One development that Marcel was not expecting is the unity this school has provided across denominations. “I am astounded at that. I didn’t expect other churches to send students, but right now 40% of them are outside of my denomination.” In the past, denominations have been in competition, reluctant to mix. “Now they can go back to their denomination and recognize bad teaching. The spirit of competition is not working. This is a miracle.” They also continue receiving many pastors from the north of Burkina Faso, even though this area experiences some of the most intense persecution in the region from the likes of Boko Haram.
The school’s facilities have also become a sort of retreat center. Pastors looking to take three or four days to pray in solitude and receive teaching may come here to seek God’s will. The facility now also hosts a new venture, headed up by Pauline: a camp for high-school girls, most of whom are Muslim. “Last year we got more than 100 of them,” says Marcel. “Some who are Muslim gave their lives to Jesus Christ.” This next camp begins Sunday, August 20th, and runs through the 27th.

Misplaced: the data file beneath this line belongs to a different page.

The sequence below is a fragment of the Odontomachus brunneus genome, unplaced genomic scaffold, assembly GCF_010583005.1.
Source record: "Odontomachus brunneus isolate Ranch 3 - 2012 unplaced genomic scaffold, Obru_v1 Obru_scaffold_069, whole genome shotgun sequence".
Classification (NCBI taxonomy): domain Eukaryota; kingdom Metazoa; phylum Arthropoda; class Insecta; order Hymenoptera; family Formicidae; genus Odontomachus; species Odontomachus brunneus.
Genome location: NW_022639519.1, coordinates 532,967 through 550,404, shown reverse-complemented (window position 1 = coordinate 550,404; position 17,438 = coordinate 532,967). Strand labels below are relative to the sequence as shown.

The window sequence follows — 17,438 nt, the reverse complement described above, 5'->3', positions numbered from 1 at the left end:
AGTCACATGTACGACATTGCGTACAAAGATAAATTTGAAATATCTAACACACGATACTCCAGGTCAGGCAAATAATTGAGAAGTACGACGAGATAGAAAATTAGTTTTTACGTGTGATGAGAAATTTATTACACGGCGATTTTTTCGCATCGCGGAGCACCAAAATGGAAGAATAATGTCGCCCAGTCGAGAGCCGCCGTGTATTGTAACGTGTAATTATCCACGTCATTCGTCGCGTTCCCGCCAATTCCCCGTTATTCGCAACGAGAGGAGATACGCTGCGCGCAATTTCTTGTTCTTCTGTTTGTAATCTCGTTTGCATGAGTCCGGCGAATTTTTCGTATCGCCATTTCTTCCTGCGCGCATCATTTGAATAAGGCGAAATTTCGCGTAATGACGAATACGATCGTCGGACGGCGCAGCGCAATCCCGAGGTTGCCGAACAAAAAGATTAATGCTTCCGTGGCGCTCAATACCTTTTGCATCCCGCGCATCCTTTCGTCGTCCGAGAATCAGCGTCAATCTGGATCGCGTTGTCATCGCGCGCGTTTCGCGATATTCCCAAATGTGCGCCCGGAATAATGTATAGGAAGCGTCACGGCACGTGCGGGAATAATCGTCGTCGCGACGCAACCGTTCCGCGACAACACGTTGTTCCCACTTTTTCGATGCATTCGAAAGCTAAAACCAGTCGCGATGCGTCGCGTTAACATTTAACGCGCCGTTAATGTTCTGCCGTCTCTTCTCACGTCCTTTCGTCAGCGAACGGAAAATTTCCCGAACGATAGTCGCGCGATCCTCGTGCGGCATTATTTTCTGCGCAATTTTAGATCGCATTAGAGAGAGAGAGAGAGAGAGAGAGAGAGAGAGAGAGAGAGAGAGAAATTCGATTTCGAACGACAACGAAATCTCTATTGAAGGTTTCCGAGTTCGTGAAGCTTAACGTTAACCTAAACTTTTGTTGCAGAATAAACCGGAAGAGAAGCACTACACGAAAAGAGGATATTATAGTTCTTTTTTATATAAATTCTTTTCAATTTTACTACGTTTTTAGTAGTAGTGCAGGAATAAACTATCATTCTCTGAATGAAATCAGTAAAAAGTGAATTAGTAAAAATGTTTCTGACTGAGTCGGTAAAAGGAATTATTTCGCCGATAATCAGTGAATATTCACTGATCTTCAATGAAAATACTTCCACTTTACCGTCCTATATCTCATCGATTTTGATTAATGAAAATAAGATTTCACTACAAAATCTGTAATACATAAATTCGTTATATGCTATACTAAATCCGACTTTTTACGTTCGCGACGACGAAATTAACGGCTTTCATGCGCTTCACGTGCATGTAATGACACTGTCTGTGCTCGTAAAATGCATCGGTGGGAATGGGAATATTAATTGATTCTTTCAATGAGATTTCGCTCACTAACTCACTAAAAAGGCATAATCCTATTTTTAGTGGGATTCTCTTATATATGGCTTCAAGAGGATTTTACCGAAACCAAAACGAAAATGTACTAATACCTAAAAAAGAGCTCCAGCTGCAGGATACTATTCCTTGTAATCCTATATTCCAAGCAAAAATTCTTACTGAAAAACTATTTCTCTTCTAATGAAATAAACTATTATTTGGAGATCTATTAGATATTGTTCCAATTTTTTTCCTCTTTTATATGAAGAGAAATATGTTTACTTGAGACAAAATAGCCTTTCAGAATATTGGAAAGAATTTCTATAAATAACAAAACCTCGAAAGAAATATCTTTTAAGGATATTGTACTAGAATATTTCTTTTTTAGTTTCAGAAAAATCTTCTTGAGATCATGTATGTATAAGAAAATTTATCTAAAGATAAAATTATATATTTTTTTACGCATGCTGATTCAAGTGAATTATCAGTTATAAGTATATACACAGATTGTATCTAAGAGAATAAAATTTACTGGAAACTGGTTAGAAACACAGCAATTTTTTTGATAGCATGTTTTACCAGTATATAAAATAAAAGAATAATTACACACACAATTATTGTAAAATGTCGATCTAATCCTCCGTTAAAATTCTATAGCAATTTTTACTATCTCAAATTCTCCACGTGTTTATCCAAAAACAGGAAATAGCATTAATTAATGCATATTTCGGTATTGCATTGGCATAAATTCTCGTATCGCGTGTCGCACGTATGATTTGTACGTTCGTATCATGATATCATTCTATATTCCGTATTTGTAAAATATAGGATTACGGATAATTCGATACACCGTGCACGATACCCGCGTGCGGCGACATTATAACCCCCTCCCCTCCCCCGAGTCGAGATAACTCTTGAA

The current needs for the teaching ministry all begin with prayer: for Marcel’s strength, for the safety of the pastors, and for God’s continued provision. Practically, Marcel is hoping to finish a wall around their compound, which will help protect their students from the dangers of African nights. They also need a new building large enough to receive their maximum 200 students all at the same time.
Even as Burkina continues experiencing unrest and terrorism, like the attack that killed 17 in Ouagadougou on August 14th, Marcel and Pauline continue to follow the step-by-step guidance that has directed them so far, trusting God for provision, strength, and wisdom in the face of tragedy.
Marcel’s own surname means “That is good,” and as he continues to pursue God’s will in his ministry and life, with each trial his response echoes this sentiment: God is good.